FUZZ Spotlight: James Parker
James from Massachusetts is fresh off the release of his first EP as well as the buzz he's getting around it. He stops by to give us the rundown of how he came to be who is today and how he's handling the recent attention:
"...the inspiration i got to start a serious career in music came from seeing [my uncle] so happy in his music career."
F: Thanks for joining us James! Let’s get into it. What is your earliest memory of music having an impact on you?
J: My earliest memory of music impacting me was probably when my uncle would sing for me. he was a part of a big time band and still is a part of it and sometimes he would play for us. his genre was a lot different then what I make but it would still get me really interested in performing and making music really. I learned guitar because of him but i think over time the inspiration i got to start a serious career in music came from seeing him so happy in his music career. F: Epic! Ya I can't imagine how cool that must have been, having someone to look up to like that who was literally doing that dam thing for a career. What was the first song you learned on guitar? & May I ask who your Uncle is?
J: My uncle is Chadwick Stokes who is the lead singer for Dispatch. The first song I learned was probably blackbird. it was really hard since it was my first song on guitar but it was a good one to start with because i kinda just had to work over the fact that fingerpicking can be incredibly hard and frustrating sometimes.
F: Ohh boy, ya that one's a doozy, but so great for getting that dexterity locked down! Nice. So between Blackbird and Dispatch, we've got quite the departure with your new EP (congrats on the success it's having btw!!). Where did you start to transition into the hip hop realm? Any records stick out as transformational for you?
"i remember making that beat and it gave me so such a vibe from a lot of sampling i had studied recently."
J: i think my transition to hip hop was honestly just getting into “The Chronic” by Dr. Dre and “1999” by joey badass. those are two of my favorite albums of all time and when i got them on vinyl i started trying to get into that genre immediately. i had messed around with trap music a bit before but after i started listening to those two masterpieces i was so locked into the elements of old school style hip hop. those albums probably had the biggest impact on my EP in terms of individual projects i take inspiration from. F: Ya 'The Chronic' tends to have that effect, haha. Very cool. Also very brave considering trap is ubiquitous in the music industry right now. I am definitely here for it though, You tapped into that era iconic era that seems to have been lost in today's charts. The analogue instrumental feel of the beats, the powerful lyrical flows. I actually got a whiff of that Styles P song, 'I get High' on your track' PAYMENT.' A song I've always had an affinity for, so kudos for tapping into that energy. Made me feel warm and cozy.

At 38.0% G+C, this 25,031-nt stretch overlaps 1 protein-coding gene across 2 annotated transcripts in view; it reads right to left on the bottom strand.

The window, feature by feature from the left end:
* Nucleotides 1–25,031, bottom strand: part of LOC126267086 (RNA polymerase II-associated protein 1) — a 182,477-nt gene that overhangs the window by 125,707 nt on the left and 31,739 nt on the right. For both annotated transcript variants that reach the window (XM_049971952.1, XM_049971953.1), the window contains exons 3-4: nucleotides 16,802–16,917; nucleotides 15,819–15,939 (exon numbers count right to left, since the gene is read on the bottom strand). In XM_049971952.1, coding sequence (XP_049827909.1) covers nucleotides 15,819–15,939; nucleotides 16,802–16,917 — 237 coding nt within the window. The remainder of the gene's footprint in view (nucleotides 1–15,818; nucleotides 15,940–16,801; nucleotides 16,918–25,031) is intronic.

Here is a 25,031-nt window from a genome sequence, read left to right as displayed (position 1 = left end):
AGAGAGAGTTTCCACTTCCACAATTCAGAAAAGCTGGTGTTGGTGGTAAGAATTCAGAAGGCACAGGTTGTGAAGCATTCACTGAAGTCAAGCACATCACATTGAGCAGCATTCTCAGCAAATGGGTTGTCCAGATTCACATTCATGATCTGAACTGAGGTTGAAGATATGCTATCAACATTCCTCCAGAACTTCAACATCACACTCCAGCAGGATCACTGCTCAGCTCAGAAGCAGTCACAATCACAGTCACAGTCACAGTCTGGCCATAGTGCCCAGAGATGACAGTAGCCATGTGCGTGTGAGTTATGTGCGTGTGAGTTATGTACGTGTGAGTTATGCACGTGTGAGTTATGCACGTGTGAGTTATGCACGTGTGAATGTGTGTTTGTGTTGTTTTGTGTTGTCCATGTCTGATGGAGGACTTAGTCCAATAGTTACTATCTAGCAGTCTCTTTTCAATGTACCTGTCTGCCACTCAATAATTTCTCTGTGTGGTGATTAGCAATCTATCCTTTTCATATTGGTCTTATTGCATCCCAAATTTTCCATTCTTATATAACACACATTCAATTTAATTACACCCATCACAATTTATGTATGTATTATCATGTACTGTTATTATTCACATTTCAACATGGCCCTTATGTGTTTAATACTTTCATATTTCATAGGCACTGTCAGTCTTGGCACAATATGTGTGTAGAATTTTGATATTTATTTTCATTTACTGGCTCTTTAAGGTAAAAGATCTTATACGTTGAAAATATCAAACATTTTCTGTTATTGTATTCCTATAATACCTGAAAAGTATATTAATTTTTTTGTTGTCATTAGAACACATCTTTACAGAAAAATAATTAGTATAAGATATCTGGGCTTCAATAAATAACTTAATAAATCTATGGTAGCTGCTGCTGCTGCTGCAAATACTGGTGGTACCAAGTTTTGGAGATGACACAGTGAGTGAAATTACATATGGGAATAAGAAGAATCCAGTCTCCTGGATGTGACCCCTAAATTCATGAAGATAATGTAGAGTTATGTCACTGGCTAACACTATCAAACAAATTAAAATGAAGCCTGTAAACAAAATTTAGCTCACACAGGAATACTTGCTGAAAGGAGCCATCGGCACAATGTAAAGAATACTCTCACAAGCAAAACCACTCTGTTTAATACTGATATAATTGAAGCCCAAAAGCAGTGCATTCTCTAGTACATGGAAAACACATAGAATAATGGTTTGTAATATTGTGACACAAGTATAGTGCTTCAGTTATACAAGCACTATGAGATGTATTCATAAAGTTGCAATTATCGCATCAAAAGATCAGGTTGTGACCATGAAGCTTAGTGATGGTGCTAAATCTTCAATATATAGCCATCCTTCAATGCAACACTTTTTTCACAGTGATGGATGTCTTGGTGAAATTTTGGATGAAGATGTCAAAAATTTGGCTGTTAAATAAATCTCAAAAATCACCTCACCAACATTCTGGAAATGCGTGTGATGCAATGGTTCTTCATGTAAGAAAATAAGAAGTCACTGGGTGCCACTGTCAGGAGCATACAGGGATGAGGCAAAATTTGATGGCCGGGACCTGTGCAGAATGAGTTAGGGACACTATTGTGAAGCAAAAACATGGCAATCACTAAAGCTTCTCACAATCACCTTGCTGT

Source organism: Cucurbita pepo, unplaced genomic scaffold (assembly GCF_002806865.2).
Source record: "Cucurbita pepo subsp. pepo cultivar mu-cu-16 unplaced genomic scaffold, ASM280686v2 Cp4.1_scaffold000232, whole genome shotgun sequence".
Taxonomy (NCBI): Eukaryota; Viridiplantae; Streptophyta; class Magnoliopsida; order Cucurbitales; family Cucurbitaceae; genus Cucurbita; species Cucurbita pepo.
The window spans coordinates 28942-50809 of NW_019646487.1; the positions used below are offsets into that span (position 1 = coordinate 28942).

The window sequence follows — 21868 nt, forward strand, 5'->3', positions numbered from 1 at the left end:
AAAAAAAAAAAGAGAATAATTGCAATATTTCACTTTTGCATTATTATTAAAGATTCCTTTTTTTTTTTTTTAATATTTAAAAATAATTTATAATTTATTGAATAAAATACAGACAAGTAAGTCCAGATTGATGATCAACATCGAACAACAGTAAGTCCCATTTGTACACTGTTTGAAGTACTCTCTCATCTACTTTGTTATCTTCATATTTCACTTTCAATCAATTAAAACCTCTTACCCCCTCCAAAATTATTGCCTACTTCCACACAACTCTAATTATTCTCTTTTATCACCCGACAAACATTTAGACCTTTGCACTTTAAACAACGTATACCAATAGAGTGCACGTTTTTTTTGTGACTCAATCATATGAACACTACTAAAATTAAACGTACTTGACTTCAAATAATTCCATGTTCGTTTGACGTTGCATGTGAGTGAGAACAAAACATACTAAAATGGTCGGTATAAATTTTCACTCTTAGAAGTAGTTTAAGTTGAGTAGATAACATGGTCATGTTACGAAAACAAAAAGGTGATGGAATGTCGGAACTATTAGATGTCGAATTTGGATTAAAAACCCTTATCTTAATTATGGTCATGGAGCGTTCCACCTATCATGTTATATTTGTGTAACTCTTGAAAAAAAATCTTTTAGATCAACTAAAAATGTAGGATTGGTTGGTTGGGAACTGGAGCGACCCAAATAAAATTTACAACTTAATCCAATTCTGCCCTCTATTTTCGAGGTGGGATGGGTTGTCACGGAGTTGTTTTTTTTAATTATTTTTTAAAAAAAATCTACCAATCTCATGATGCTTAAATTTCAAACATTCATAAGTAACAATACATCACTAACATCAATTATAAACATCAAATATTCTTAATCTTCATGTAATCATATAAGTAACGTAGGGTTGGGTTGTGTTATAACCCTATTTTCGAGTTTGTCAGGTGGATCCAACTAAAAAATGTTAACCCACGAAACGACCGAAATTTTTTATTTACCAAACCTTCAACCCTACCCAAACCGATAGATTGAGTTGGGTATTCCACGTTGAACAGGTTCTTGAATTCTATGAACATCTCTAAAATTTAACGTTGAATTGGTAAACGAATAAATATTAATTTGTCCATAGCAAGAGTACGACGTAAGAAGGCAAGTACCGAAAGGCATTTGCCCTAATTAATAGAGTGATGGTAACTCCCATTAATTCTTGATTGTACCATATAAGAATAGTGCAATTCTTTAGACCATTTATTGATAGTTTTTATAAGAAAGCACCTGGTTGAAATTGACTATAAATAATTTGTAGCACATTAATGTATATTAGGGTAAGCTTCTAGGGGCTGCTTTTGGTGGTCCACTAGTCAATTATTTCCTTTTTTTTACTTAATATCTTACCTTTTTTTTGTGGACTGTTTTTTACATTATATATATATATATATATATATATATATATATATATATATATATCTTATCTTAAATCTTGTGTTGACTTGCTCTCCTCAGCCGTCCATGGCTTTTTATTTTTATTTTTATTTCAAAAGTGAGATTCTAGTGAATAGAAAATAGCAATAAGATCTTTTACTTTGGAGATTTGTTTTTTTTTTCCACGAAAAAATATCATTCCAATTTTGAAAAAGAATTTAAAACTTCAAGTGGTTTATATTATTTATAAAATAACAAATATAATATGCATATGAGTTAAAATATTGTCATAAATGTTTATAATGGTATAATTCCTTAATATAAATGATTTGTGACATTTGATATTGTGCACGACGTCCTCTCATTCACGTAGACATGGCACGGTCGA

What's your production process look like? Are you recording any live instruments? How did you find your lyricists?
J: Yeah absolutely with the payment song tho. i remember making that beat and it gave me such a vibe from a lot of sampling i had studied recently. that was the song i think i got most hype from in terms of like how excited i was after i made the beat.
But with my process it’s really tough especially with the type of hip hop i make i just think a lot of the time with making more old school beats you can really just listen to a sample for hours and mess around with it only to never use it. That was honestly the thing that made the process of my EP so hard the whole thing ended up taking about around 6 months to finish mainly because of moments like those but those moments are the things i kinda live for with music those times when your just listening in really close for so long and you can start to dissect the different elements every time you listen to it whenever i’m trying to record live instruments though i usually get my buddy max who plays guitar and bass he didn’t play on the album at all but i’m planning on doing a lot more with him in the near future in regards to recording live instruments on tracks
F: Ya that's really the beauty of sampling. Being able to find gems that otherwise go under the radar. Only way to find them is hours of repeated listening. The songs came out great, so well done! It seems as though this EP really caught a nice attention wave, I think something all of us artists kinda strive for. Could you give us a taste of what it feels like to be on the receiving end of it? And how you're planning to handle it?
J: well it was scary at first. not really actually it was just a rollercoaster of emotions. i was insanely shocked and excited and then i was terrified thinking about what i have to do to maintain this attention. and now i’m at a point where i’m incredibly grateful that it happened i’m just trying not to stress out about what it’ll do to my character and how i go about my music career. i’m just tryna make music and if people listen to it that’s cool too. i am trying to have some more media presence tho just to make sure people who are my fans don’t lose interest in case i decide to take it slow with releasing music F: Yeah, that is quite the juggling act. Thanks for sharing that, i think those are all completely rational emotions that we don't often get a glimpse of. it seems like you've got a good handle on it though, so you'll do just fine. :) We're excited for what's ahead in your adventure!!